2 Atmosphere, Air, and Gases

2.2 What Makes a Gas... different?

2.3 Our Atmosphere

**2.5 Gas Laws**

2.6 Partial Pressure

2.7 Reaction Stoichiometry and Gases

2.8 Air Pressure and Elevation

2.11 Al Kane

2.12 Density of a Gas

2.13 STP and more

2.42 Learning Outcomes

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Normally, I'd just do all the separate "laws" and then combine them to make the big equation of state for gas - the Ideal Gas Law (IDL). Here it is right up front:

\[PV = nRT\]

Typically, we have our pressure (\(P\)) in units of atmospheres (atm), and volume (\(V\)) in units of liters (L). Temperature (\(T\)) HAS to be in absolute units of kelvin (K), and of course \(n\) is our standard amount of substance, the mole (mol). Putting all that together will get you the most used version of \(R\) for gas law problems:

\[R = 0.08206\;{\rm L\;atm\over mol\;K}\]

If you rearrange the IGL like this you have all the variables on one side and the constant (\(R\)) on the other:

\[{PV\over nT} = R\]

Now assume you are just changing ONE of those variables and want to see how it affects another (single) variable. First rewrite the equation above with subscripts meaning condition 1, condition 2, etc...

\[{P_1V_1\over n_1T_1}={P_2V_2\over n_2T_2}={P_3V_3\over n_3T_3}=\cdots \]

This is affectively the *combined gas law* where you can predict any final outcome of a variable as long as you know the starting ones and which variables remain constant. Here's an example of keeping both temperature and moles constant for a condition 1 vs condition 2 type problem. This means that \(n_1 = n_2\) and \(T_1 = T_2\) so those variables will cancel out leaving you with Boyle's Law:

\[\require{cancel} \newcommand\ccancel[2][black]{\color{#1}{\bcancel{\color{black}{#2}}}} {P_1V_1\over \ccancel[red]{\color{gray}{n_1T_1}}}={P_2V_2\over \ccancel[red]{\color{gray}{n_2T_2}}}\]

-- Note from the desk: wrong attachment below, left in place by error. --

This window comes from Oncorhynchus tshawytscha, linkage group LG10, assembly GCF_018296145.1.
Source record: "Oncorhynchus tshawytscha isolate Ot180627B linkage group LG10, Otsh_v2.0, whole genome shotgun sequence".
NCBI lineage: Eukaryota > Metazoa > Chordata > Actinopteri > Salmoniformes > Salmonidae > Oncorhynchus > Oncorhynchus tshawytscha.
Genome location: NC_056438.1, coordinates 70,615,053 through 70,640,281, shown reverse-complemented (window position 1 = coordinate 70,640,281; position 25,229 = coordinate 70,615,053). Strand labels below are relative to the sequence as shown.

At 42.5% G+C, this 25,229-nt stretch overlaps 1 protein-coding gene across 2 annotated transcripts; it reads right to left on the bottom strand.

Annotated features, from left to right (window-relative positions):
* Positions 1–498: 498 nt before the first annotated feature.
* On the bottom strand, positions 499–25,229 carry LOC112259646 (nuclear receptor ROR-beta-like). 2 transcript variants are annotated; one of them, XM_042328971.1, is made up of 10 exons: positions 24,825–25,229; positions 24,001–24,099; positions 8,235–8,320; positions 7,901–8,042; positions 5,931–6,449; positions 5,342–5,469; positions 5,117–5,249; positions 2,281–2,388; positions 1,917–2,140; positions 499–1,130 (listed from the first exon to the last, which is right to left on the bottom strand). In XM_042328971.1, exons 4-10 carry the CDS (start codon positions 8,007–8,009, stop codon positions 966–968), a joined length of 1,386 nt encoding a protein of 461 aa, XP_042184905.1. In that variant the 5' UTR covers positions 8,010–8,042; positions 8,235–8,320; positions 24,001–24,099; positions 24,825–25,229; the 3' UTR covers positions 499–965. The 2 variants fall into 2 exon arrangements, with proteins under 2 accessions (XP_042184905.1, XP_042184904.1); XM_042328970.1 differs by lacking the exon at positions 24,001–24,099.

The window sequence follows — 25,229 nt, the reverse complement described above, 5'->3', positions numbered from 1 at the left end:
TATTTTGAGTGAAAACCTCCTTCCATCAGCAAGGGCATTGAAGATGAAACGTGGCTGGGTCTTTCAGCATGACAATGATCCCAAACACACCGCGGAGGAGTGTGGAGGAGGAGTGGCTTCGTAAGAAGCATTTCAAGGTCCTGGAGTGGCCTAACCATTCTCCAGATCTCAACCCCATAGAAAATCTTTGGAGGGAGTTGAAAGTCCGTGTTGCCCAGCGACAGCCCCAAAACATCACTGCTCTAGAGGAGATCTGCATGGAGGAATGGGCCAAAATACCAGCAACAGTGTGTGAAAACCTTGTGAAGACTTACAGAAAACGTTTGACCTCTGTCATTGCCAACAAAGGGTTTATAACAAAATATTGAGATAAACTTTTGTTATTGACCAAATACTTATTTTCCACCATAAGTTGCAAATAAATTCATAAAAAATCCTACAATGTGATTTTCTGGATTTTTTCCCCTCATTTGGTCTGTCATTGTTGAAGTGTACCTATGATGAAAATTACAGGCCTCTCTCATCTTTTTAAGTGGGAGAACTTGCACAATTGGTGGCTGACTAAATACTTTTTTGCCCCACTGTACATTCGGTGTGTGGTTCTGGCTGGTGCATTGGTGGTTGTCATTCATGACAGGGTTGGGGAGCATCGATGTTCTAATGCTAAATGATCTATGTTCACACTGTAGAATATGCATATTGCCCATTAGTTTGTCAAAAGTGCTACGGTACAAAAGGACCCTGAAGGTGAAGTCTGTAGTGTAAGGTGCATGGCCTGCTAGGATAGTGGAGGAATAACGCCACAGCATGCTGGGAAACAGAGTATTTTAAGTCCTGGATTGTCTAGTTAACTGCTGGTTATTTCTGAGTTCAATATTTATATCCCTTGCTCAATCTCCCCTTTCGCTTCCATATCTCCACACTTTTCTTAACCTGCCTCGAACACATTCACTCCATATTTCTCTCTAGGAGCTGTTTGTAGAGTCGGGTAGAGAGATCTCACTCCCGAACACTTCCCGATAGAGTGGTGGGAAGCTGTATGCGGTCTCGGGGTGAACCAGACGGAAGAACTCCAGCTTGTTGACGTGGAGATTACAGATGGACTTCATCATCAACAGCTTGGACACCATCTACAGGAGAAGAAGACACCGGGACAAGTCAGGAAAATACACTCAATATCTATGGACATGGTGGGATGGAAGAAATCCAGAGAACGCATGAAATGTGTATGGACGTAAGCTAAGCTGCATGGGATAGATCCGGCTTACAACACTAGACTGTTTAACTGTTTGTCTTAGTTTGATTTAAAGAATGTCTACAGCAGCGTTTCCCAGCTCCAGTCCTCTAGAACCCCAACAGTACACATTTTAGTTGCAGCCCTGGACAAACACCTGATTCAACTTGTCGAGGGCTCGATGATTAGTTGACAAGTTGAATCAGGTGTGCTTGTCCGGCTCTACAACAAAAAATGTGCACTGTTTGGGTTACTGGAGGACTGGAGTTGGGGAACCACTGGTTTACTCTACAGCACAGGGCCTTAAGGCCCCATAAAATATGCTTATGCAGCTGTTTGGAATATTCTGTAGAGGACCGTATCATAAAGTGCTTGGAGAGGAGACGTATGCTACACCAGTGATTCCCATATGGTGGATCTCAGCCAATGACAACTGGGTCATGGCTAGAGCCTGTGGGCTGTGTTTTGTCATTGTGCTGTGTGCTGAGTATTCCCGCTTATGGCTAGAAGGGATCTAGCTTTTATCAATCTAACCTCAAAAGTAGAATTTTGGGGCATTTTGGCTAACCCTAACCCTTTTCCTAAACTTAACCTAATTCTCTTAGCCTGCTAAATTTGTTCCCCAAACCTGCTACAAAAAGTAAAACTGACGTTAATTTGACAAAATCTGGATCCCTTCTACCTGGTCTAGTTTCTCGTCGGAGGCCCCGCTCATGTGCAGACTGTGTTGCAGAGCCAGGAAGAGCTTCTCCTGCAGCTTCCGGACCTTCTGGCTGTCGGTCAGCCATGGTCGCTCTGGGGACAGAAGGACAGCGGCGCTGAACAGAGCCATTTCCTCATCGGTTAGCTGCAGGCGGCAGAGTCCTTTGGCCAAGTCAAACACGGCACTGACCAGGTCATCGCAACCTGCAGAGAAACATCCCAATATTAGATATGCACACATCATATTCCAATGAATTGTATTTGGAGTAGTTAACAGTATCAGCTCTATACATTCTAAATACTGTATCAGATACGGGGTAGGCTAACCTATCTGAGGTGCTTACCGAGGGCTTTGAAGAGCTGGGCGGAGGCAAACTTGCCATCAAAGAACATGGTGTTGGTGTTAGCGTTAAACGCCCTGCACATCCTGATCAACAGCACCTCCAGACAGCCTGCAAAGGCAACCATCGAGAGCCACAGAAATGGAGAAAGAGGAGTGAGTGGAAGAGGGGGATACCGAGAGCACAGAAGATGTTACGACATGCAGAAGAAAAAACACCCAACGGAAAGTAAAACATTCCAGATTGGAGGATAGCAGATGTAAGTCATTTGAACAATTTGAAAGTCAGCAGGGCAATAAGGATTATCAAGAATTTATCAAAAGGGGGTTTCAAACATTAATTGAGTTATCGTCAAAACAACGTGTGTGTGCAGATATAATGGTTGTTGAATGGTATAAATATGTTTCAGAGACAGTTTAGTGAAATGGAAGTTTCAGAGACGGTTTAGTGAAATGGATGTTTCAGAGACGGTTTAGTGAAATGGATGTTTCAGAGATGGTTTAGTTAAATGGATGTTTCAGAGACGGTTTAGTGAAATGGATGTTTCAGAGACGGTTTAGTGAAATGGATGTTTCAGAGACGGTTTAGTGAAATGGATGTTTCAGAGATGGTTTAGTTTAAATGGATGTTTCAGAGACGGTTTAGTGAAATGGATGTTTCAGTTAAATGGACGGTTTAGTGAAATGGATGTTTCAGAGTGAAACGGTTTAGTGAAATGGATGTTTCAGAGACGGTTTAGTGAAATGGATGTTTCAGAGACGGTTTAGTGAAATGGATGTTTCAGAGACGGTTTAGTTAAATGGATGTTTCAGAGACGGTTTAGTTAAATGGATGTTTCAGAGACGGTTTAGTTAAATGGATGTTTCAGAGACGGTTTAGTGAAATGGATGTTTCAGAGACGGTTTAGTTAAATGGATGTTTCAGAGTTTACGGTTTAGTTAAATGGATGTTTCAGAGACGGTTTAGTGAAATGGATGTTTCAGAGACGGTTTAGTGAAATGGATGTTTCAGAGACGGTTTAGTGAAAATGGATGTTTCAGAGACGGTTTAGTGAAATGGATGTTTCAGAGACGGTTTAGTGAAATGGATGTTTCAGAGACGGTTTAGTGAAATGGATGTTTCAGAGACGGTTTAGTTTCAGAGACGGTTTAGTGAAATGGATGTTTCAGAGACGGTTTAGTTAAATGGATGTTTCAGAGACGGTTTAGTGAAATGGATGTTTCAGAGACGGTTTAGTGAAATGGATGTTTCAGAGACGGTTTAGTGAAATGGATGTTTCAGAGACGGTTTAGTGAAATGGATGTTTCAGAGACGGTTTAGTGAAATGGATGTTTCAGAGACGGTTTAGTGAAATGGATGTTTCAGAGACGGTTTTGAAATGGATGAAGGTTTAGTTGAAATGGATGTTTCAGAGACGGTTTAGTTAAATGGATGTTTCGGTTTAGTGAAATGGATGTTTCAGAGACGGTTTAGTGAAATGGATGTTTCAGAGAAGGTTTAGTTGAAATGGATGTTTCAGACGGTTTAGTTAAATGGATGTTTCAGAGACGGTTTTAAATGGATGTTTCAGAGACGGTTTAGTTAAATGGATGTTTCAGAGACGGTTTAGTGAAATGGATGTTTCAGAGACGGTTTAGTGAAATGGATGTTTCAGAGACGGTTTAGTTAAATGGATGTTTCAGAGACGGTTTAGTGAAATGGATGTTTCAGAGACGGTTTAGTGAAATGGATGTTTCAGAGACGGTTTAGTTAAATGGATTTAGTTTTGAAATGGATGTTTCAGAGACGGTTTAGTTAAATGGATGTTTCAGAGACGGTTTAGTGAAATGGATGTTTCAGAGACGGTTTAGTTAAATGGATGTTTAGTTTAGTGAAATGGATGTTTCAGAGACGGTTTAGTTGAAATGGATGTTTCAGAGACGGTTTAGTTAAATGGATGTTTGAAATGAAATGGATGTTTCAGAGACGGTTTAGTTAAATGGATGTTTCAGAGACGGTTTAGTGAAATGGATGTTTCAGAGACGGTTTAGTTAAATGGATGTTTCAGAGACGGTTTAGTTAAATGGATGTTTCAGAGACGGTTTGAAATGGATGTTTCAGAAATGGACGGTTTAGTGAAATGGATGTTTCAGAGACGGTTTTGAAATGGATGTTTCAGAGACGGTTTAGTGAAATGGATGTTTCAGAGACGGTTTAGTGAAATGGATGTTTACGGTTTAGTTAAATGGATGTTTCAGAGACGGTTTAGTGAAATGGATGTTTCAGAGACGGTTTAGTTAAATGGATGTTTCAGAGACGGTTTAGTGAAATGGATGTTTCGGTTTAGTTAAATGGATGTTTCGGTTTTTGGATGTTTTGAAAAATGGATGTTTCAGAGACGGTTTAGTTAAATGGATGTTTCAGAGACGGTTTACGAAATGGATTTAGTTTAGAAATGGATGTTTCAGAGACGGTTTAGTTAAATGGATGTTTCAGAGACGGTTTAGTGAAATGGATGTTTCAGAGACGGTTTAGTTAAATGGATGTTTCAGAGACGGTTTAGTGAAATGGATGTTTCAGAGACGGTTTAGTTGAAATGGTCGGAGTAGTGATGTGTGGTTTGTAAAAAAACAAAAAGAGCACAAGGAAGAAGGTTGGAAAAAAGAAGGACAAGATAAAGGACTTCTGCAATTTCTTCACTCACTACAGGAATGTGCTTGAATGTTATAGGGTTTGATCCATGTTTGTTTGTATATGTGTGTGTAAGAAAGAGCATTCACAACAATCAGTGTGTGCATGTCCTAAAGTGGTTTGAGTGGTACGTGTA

\[P_1V_1 = P_2V_2\]

This is Bolye's Law where the pressure times volume is a constant when the number of moles and temperature are held constant. If you keep playing this game of hold two constant and vary the others, you will get all the "named" gas laws.

\[P_1V_1 = P_2V_2\]

constant \(n,T\)

\[{V_1\over T_1} = {V_2\over T_2}\]

constant \(n,P\)

\[{V_1\over n_1} = {V_2\over n_2}\]

constant \(P,T\)

\[{P_1\over T_1} = {P_2\over T_2}\]

constant \(n,V\)

\[{P_1\over n_1} = {P_2\over n_2}\]

* constant \(V,T\) named by dr mccord

\[n_1T_1 = n_2T_2\]

*constant \(P,V\) named by dr mccord

\[{P_1V_1\over T_1} = {P_2V_2\over T_2}\]

constant \(n\)

\[{PV\over nT} = R\]

*equation of state

\(R = 0.08206\;{\rm L\;atm/mol\;K}\)

\(R = 0.08314\;{\rm L\;bar/mol\;K}\)

\(R = 62.36\;{\rm L\;torr/mol\;K}\)

\(R = 8.314\;{\rm m^3\;Pa/mol\;K}\)

*all these values will be given on exams

In Dr. McCord's class, you will not have to memorize the names of all the laws. You will need to be able to use any and all the laws to solve gas problems though. Really this just means you are using the ideal gas law in many different ways.